To the Editor:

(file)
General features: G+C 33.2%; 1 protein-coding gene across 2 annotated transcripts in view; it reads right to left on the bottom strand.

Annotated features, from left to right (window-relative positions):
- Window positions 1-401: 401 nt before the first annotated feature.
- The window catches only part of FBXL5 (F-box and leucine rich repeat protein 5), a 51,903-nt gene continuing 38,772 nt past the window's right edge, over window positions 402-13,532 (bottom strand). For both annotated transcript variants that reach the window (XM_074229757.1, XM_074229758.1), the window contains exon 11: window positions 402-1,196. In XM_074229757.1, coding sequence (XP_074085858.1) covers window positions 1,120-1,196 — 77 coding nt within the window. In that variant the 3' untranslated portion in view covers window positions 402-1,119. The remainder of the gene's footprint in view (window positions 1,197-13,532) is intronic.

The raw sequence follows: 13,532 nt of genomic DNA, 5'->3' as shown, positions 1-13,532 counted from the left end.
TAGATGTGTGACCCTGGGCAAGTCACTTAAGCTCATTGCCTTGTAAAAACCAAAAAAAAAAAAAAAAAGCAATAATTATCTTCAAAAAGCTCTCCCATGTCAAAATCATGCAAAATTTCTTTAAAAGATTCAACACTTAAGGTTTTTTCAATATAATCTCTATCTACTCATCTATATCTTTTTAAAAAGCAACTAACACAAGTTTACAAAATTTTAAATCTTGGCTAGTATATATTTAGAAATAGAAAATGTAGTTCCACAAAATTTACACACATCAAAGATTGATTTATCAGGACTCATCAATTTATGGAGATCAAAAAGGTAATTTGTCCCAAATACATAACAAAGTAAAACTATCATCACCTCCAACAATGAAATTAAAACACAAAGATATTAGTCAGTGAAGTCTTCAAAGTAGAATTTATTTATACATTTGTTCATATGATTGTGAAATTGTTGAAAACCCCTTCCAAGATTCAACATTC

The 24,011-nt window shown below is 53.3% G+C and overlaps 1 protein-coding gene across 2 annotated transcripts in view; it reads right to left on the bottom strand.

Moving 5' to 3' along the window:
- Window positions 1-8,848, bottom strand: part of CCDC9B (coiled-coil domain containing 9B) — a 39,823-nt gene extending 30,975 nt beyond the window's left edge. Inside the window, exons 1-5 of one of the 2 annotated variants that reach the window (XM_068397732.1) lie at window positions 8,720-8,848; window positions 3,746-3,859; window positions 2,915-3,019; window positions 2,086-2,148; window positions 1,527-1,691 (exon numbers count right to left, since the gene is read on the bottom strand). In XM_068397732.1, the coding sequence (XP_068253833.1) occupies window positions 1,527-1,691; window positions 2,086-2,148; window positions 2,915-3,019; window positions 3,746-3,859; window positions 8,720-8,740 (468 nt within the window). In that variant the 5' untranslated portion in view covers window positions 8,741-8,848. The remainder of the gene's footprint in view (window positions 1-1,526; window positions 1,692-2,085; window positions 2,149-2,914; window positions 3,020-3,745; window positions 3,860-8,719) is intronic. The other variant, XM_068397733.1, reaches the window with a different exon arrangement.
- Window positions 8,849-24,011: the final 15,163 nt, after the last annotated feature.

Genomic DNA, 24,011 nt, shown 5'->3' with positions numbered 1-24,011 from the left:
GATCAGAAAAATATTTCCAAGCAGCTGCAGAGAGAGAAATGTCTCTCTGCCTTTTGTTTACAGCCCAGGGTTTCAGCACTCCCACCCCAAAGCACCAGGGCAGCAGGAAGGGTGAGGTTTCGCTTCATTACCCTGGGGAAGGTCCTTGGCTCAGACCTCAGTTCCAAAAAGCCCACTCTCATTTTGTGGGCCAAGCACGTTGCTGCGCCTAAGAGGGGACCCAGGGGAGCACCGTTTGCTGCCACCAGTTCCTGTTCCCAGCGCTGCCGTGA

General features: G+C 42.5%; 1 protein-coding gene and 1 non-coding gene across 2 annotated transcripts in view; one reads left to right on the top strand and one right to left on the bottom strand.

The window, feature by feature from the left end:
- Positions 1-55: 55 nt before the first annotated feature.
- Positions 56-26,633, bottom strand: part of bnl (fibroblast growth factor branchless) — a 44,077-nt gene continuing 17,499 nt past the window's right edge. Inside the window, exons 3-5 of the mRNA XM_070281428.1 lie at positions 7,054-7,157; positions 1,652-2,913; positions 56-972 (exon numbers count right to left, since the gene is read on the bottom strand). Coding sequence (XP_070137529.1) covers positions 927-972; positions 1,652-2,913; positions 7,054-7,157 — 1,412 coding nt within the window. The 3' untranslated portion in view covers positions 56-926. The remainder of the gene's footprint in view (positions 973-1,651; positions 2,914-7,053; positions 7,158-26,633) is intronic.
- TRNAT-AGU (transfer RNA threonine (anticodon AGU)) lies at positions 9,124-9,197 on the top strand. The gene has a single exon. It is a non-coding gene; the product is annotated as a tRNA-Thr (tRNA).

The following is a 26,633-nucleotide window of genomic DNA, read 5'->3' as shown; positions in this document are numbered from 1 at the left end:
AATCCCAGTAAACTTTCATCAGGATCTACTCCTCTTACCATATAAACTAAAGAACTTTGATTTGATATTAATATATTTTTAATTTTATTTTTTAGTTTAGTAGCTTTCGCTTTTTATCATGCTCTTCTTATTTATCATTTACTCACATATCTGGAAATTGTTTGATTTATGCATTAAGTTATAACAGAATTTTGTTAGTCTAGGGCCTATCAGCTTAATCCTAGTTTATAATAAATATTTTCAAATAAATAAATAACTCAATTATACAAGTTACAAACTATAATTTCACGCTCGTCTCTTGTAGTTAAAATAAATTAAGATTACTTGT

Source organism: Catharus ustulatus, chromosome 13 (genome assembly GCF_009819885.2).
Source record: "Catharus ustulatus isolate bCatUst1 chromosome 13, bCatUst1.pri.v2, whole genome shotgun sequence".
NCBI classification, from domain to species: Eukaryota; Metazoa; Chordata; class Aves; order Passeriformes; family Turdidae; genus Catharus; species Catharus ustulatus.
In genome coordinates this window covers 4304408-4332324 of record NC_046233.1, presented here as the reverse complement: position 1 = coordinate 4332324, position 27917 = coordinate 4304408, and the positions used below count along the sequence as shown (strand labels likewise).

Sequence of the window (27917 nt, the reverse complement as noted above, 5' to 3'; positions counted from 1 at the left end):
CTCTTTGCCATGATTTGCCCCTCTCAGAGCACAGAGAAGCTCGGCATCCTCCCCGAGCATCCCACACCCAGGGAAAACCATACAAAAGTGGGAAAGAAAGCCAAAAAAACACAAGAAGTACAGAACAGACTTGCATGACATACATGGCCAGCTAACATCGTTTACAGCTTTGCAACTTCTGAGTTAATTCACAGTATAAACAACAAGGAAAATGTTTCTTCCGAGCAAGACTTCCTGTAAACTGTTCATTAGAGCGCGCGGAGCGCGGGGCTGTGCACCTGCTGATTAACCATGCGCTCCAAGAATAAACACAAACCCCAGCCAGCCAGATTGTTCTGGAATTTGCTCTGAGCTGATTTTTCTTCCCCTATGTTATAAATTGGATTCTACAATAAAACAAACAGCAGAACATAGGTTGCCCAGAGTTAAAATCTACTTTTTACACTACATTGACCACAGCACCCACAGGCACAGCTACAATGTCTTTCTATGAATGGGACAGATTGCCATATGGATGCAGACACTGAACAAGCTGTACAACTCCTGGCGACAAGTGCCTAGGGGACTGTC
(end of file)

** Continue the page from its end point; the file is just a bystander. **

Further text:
Research and development for the Gerald R. Ford, the first of the Navy’s next generation aircraft carriers, is projected to be 5 billion dollars. Construction is estimated at 9 billion, with commissioning set for 2015. A second ship is scheduled for 2019 and a total of ten by 2058. Skipping past the sheer impact on our federal deficit and and our assumption of the role of international cop, these new carriers are, primarily, attack weapons of war, capable of both missle and air strikes. An argument against carriers is that fully outfitted and armed each would constitute upward from 20 billion dollars worth of floating investment and equipment, a most tempting target. Also somewhat discomfitting is that the Navy is reestablishing its 4th Fleet, headed by just such an aircraft carrier, for operations in the Caribbean “to support counter-terrorism efforts and to protect our national interests” in Central and South America, regions in which our “economic interests” have frequently run counter to sovereign governments. Given our penchant lately for attacking prickly, independent rulers of oil-rich nations, one may question if perhaps Hugo Chavez and the oil fields of Venezuela might be next in our “counter-terrorism” sights.